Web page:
Women are more likely to smoke during pregnancy when they live in areas where socio-economic resources are lower but also where smoking is more socially accepted, according to new study from Rice University's Kinder Institute for Urban Research.
"Where There's Smoke: Cigarette Use, Social Acceptability and Spatial Approaches to Multilevel Modeling" will appear in the September edition of Social Science and Medicine. The study examines how local factors impact health behavior.
Heather O'Connell, a postdoctoral research fellow at Rice's Kinder Institute, finds contextual factors - such as socio-economic status and the prevalence of smoking in neighboring areas - are clearly related to women's individual-level odds of smoking during pregnancy, suggesting a role of place in shaping health outcomes.
"Social acceptability and local resources matter quite a bit when it comes to individual smoking habits, including those of pregnant women," she said.
The study finds that counties with higher values on the socio-economic status scale have lower average odds of women smoking during pregnancy. For example, a county that ranks as a one is associated with a 0.67 odds ratio, which is 23 percent lower than in an otherwise similar county with a socio-economic status value of zero.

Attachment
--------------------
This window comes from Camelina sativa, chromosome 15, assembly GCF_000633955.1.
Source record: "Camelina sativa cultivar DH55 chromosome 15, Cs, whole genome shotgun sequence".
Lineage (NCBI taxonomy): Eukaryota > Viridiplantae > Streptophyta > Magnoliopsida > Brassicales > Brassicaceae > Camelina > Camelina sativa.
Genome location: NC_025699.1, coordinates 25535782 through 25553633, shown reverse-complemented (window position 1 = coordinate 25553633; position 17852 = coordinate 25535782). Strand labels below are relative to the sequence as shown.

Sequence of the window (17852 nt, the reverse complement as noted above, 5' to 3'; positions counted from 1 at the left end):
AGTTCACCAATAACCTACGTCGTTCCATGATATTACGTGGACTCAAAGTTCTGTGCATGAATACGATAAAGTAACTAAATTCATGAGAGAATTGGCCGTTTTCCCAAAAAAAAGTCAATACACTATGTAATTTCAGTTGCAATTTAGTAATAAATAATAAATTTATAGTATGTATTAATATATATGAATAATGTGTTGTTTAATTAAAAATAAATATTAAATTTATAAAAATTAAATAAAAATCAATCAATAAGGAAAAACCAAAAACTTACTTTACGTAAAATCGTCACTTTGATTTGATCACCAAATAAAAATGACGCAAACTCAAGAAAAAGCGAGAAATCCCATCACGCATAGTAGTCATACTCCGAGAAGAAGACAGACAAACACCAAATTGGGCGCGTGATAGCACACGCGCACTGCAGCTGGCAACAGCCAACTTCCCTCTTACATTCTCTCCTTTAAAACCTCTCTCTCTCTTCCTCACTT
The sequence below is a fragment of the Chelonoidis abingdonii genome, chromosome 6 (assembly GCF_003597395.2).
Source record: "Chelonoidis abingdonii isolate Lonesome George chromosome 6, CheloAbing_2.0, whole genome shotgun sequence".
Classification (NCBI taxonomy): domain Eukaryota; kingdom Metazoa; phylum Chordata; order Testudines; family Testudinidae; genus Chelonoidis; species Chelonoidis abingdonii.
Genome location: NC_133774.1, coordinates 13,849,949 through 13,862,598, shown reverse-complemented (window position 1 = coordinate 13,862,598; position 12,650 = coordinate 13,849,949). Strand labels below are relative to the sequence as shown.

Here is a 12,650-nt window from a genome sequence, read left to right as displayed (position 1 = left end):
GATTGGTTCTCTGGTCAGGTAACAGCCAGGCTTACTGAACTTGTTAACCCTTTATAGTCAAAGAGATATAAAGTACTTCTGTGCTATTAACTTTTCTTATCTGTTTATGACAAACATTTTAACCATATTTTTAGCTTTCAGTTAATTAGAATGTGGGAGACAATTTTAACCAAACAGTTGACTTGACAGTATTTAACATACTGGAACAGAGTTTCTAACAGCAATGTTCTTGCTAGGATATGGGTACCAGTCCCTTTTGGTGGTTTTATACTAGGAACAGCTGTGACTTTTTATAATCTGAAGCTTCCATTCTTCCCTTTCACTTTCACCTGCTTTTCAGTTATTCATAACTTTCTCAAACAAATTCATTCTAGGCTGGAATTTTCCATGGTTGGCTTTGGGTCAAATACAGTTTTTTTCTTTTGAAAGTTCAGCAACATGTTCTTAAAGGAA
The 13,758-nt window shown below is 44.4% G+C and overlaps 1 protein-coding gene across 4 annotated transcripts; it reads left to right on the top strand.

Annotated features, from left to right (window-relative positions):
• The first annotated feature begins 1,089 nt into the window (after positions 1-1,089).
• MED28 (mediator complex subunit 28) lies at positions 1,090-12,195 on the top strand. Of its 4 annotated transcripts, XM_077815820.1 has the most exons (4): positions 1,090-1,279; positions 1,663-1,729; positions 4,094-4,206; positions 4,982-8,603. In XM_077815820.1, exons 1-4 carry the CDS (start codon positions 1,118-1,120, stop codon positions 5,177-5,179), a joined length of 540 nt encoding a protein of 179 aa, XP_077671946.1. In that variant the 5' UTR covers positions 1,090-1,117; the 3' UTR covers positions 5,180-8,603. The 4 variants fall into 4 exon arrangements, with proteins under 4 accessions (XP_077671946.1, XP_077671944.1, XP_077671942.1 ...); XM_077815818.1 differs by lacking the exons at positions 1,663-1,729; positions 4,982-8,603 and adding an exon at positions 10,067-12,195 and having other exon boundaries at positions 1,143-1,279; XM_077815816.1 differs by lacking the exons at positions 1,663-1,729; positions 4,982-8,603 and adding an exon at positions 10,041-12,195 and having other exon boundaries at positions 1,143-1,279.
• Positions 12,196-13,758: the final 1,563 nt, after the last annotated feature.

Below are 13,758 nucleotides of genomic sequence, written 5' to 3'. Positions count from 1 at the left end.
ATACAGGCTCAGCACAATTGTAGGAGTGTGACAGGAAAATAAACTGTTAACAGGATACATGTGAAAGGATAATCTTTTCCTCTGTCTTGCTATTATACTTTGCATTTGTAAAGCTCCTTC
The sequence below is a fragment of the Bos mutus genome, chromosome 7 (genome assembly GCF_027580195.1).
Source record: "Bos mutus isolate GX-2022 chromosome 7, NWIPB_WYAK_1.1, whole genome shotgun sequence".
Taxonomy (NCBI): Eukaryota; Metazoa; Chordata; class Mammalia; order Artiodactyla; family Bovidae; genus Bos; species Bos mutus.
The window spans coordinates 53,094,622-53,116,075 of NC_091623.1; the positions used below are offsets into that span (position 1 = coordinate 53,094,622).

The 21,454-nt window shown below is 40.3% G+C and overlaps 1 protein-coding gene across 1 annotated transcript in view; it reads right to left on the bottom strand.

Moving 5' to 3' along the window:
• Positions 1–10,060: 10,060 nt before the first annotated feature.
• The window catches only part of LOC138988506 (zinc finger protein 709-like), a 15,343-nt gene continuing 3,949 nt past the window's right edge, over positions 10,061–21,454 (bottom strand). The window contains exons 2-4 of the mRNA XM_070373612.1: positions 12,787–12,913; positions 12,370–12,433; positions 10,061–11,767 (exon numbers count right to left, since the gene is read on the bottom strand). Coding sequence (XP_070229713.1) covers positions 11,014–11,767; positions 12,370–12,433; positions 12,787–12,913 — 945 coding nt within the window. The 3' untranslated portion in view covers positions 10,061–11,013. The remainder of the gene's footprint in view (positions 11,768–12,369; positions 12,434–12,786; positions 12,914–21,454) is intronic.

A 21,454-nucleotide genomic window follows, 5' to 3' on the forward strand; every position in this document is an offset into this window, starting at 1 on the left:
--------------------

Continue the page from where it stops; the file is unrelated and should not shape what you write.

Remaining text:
In addition, a woman's odds of smoking during pregnancy are much higher for every increase in the average percentage of pregnant women smoking in neighboring counties, on the order of 2.5 times higher. Previous research has discussed how social acceptability affects smoking behavior, but this study provides clarifying evidence using new methods that combine ideas about place as well as the relative position of those places.
"This indicates that living in and around counties where fewer people are already smoking is beneficial for reducing maternal smoking," O'Connell said.
The study included analysis of data from the 2005-2009 American Community Survey as well as from a data set of all women giving birth during that time period. O'Connell said the data was ideal for this project because they have been used in recent research to demonstrate contextual associations with maternal smoking.
O'Connell hopes the study will encourage further research of how living in certain types of places can impact health behaviors.
"This should be a wake-up call for individuals to begin thinking about how their neighborhoods and resources impact other areas of their life - specifically, those relating to health," she said.